The later it gets in the year, the more pointed become the questions: “So. Where’s your Crash of 2015, eh?” (Some of the questioners are Canadian.) Reminds me of a story. I was in a strange city, to meet a person very important to my future, and had been given directions to, let’s call it the Metropolis Building. “Huge building, right on Main Street, you can’t miss it.” I followed the directions, but could not find the building. Increasingly frantic as the appointed time drew near, I gave myself a time out, letting a granite wall alongside the sidewalk support me as I gathered my wits. I decided desperate measures were called for. “Excuse me, sir,” I asked a passerby, “Can you direct me to the Metropolis Building?” The reply was accompanied by a withering look. “You’re leaning on it.”
And that, dear interlocutor, is my answer to you. Look no further for the Crash of 2015; you’re standing in the rubble. And if you are going to disagree with me, based on the fact that CNBC and the Wall Street Journal have not yet described what you’re standing in as rubble, then let’s just agree that we reside on different planets, rely on different sources of information and part company.
If all you’re looking at is the stock market, you may be forgiven for clinging to the fact that the Dow Jones Industrial Average has not yet lost 10 per cent of its value in a single session — although it came damn close on August 24. Yet it is running about a thousand points below its highs for this year and along with all the other major indicators is on track (barring a last minute surge of irrational exuberance) to turn in a losing year for the first time in six.
Taken by itself, this could be called business as usual. But there are many other red warning lights flashing and klaxons sounding that tell us things in the markets are far from “usual.”
- The pace of mergers and acquisitions, an emergency substitute for actual profits and growth, is frenzied — the fastest since Just Before the Last Recession in 2007 (hereafter JBLR).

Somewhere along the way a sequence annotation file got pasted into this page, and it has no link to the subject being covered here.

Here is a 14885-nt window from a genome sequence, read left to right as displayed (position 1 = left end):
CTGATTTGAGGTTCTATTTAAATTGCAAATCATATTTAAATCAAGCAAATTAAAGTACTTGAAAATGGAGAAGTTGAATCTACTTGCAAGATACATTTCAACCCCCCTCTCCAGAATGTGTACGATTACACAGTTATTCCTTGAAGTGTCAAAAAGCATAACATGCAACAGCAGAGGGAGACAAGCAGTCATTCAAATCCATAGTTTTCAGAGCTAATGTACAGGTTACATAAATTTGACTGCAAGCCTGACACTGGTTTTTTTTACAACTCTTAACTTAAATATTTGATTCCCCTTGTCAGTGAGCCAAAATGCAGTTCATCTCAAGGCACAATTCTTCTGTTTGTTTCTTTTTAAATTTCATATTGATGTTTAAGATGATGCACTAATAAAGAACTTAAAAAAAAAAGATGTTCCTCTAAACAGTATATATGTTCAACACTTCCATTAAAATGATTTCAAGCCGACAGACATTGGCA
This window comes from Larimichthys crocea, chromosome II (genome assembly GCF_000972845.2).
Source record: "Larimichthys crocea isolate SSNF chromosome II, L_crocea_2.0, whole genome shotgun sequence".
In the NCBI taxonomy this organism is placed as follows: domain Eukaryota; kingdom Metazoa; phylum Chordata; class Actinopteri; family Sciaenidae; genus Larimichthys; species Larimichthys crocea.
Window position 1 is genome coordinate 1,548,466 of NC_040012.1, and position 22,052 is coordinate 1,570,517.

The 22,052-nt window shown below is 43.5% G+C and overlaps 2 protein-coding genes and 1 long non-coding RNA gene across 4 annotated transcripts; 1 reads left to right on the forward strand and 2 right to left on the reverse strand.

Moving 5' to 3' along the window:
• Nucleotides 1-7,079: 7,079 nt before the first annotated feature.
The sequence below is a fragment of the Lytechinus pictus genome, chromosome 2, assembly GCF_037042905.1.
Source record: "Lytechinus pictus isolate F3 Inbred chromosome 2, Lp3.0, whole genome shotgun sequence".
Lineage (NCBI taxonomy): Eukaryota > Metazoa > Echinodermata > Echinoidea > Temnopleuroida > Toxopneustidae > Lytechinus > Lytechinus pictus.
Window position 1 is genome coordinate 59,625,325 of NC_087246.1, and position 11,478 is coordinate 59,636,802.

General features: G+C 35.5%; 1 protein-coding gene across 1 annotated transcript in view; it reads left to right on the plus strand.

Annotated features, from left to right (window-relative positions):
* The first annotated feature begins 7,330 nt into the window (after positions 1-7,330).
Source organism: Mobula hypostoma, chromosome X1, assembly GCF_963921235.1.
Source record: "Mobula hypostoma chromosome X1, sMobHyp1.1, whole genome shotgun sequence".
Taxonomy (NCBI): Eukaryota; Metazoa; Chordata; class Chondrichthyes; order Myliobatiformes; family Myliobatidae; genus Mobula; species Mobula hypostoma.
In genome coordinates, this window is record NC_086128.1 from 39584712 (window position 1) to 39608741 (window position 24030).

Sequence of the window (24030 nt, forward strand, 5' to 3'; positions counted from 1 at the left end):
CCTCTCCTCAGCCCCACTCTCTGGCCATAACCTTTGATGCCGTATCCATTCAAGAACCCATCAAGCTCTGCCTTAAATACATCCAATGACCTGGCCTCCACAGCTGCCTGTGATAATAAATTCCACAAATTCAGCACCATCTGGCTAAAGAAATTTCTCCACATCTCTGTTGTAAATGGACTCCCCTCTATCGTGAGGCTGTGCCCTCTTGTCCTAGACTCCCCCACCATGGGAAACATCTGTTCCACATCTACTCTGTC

- Similarly, stock buybacks –an artificial means of raising or maintaining dividends in hard times — are bigger and more frequent than JBLR.
- Declines in corporate sales and earnings are worse, and have been for longer, than JBLR.
- Junk bonds are crashing now, just like they did JBLR.
- Corporate debt defaults have increased to a level not seen since JBLR, on debt that has doubled since then.
- Money velocity — the rate at which dollars change hands in the economy — is the lowest ever recorded, including at the depths of the last recession.
- Manufacturing in the US is contracting faster than JBLR.
- Unsold goods are piling up in stores and warehouses at a rate not seen since JBLR.
All of which goes to show that the US stock market is charging along, not like a bull on a tear, but like Wile E. Coyote just off the edge of a cliff: his legs are still churning, but there’s nothing under them, and as soon as he looks down it will be all over but the splat.
In the larger world, the precursors that ushered us into the financial firestorm of 2007-08 and 09 are looming large again:
- The crash of the stock markets in China and 26 other major countries means that virtually every trade and financial partner we have in the world is in trouble.
- Global trade is freezing up. The movement of cargo by ship is at historic lows. Imports landing at America’s three busiest seaports during the height of the shipping season — September and October — were down by 10 per cent. Orders for new ships, rail cars and long-haul trucks are tanking everywhere.
- Commodity prices as tracked by the Bloomberg Index are at a 16-year low, reflecting both the implosion of China’s overheated economy and the impoverishment of formerly middle-class consumers worldwide.
And then there is one factor not present JBLR, that threatens to make this round much worse: the tanking of the US oil industry. What was being touted as a revolution that would restore the country to energy independence has turned out to be just another Ponzi scheme that is unwinding with breathtaking consequences, adding to the financial carnage that is piling up bodies in all the marketplaces of the world.
Stop looking for the Crash of 2015. You’re standing in it.